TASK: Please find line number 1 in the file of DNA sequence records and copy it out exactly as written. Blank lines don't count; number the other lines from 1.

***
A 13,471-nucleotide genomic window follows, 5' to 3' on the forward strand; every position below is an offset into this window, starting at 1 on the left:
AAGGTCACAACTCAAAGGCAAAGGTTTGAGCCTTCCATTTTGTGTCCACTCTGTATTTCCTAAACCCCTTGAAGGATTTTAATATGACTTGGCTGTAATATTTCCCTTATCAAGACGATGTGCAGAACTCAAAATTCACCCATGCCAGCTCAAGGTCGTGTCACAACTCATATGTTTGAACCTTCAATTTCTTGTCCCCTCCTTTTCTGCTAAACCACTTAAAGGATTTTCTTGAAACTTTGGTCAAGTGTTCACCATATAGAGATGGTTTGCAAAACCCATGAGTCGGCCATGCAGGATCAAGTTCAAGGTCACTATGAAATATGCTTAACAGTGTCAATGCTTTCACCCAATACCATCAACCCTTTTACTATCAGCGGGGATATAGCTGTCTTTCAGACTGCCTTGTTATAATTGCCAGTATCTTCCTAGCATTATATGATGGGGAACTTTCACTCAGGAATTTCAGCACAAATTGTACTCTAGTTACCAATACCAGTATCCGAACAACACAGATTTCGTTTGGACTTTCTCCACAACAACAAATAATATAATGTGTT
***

A 13,471-nucleotide genomic window follows, 5' to 3' on the forward strand; every position below is an offset into this window, starting at 1 on the left: